By Hannah Morse
As one of Japan's most popular hot spring resorts, Kusatsu has the full range of accommodation, from youth hostels and guest houses up to high-end ryokan with eye-popping prices. One place I enjoyed staying at was the Hotel Ohruri, which I found not only to be very good value, but also to have an endearing old-school charm.
Kusatsu is only a small place, so the hotel is close to everything, just a short walk from the bus terminal and Yubatake ('Hot water field'), the central focus of the town. Also nearby are Sai-no-kawara Park, the pleasant 'Onsen Street' with its rows of shops, and the equally charming Kataoka Tsurutaro Art Museum.
My room cost just ¥6750 for the night, including both breakfast and dinner, of which more later. It was cosy and comfortable, with sliding doors, paper screens on the windows and a tatami floor, as well as usual facilities like a fridge, safe and TV. There was a teaset on the low table with its two chairs, but when I came back after dinner I found my futon had been laid out for me; the room was well heated, but I took an extra cover from the closet anyway for the extra cosiness.
Elsewhere in the hotel there's a lounge by reception that put me in mind of a slightly elderly airport, and you can also walk past a couple of games machines and vending machines to a gift shop, which has a wide range of touristy local goodies. Reception is also where you pick up your yukata to walk around the hotel and to the public bathrooms; there are both indoor and outdoor baths, separate for men and women, and it was very soothing to lie back in the steaming water after a long day of travel and exploring of the town.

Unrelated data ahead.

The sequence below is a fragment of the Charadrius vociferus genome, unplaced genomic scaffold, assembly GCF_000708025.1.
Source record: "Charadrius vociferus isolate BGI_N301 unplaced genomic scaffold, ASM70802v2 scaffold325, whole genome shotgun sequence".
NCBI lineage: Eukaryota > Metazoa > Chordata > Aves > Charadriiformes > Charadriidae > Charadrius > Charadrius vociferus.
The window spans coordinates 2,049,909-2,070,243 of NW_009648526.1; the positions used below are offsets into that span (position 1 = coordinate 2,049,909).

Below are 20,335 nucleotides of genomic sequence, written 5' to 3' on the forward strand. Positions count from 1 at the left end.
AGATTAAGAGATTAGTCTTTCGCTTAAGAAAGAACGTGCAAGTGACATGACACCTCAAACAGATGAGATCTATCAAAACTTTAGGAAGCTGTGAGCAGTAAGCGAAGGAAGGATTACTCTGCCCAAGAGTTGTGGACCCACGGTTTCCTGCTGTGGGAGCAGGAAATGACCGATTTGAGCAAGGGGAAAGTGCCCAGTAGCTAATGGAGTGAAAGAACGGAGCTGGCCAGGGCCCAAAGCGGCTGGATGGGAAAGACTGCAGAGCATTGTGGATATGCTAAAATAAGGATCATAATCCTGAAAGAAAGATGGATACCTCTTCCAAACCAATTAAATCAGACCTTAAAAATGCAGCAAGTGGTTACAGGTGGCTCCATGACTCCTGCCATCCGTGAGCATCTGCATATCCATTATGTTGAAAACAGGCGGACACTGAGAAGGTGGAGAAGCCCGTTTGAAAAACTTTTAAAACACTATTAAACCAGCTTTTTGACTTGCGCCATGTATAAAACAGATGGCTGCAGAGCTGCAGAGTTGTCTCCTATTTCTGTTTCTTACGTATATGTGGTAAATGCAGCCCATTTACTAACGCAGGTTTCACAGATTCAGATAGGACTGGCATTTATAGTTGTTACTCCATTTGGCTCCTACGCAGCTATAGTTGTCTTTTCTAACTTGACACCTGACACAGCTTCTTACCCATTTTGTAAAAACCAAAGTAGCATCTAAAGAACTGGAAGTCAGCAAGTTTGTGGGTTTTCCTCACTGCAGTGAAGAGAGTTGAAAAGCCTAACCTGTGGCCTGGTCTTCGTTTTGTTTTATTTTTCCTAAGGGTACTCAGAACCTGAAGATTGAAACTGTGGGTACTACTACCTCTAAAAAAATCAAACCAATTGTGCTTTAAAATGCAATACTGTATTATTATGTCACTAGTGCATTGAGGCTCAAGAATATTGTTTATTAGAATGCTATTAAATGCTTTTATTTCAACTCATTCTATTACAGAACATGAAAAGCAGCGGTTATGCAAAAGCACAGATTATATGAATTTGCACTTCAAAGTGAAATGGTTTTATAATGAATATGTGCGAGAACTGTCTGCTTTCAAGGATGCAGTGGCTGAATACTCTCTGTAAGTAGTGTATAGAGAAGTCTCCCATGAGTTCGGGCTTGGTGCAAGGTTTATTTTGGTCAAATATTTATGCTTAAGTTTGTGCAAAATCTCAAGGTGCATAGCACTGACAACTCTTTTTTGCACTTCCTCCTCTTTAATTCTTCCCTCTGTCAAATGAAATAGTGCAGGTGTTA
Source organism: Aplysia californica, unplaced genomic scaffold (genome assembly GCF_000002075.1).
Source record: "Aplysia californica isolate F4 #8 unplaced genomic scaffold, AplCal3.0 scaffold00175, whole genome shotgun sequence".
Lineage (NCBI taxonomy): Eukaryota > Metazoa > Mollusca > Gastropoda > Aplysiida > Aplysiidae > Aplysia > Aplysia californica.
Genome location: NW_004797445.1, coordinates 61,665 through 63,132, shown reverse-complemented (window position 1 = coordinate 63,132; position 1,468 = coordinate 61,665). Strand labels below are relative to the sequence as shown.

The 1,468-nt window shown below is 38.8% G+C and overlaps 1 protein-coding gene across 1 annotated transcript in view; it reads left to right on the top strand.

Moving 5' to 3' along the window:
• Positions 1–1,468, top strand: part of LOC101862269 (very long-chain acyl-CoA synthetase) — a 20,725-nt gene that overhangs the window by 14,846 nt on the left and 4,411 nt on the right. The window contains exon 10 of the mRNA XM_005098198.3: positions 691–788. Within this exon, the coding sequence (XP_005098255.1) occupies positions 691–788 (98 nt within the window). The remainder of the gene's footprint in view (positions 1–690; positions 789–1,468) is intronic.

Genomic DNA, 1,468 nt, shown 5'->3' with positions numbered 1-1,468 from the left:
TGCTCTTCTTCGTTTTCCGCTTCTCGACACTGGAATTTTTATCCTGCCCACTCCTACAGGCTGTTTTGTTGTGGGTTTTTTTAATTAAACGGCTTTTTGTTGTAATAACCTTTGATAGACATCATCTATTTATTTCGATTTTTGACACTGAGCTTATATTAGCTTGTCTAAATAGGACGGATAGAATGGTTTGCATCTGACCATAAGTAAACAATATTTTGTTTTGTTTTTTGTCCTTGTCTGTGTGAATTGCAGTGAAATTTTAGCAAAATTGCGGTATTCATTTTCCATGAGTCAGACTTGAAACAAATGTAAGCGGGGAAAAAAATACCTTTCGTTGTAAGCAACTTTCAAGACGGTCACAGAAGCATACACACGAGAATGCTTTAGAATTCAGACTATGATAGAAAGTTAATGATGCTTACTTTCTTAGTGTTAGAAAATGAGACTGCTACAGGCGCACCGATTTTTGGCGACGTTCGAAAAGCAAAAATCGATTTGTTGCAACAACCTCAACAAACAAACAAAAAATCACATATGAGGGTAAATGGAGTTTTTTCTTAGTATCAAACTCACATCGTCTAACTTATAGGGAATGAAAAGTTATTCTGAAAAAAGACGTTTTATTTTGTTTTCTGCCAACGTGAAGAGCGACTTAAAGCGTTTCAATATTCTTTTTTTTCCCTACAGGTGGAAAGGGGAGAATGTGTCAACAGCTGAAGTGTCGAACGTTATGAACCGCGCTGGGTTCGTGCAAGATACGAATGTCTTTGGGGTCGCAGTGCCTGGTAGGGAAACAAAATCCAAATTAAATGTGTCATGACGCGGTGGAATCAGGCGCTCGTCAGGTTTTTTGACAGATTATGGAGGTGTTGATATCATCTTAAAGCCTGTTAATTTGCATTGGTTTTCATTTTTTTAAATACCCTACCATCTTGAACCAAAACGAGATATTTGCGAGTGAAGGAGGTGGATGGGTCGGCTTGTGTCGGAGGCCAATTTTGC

Dinner and breakfast were both served buffet-style in the large dining room, which I found entertainingly convivial. This system seemed to me to have been designed to cater to large groups, an impression enhanced by most of the diners wearing their hotel-issue yukata and overjackets.
Dinner was mostly solid, tasty Japanese comfort food: fried noodles and chicken, curry and rice, tempura, salmon sashimi, pickles and salad, and I filled my plate two-and-a-half times even before I noticed dessert. I especially enjoyed the background music being played, stirring movie scores such as 'The Big Country' and 'Star Wars'.
Breakfast was more of a mix, with pasta alongside the rice, meatballs and omelets offsetting the salad and pickles, or bread and jam for continental types. Both meals left me satisfyingly full, setting me up respectively for an evening's strolling around town and the next day's sightseeing.
The booking website I used says there's one kind of room, 'Japanese room', and gives rates for up to four people, though four people plus luggage in the one room would be something of a squeeze. Rates I imagine change with the season, but a couple of checks suggest you'll pay roughly ¥7000 to have a room to yourself, ¥6000 per person if you're sharing. Given the location, facilities and inclusion of two meals, I reckon you'll be hard pressed to find better value anywhere in town.
Was this article helpful?
I came to Japan from Manchester, England in summer 2003, and have travelled a lot since then, around Japan and in Asia. When I`m not working I write satire at www.iothern.blogspot.com and perform stand-up comedy in and around Tokyo. Check my youtube channel `CunningPunster` for a taste.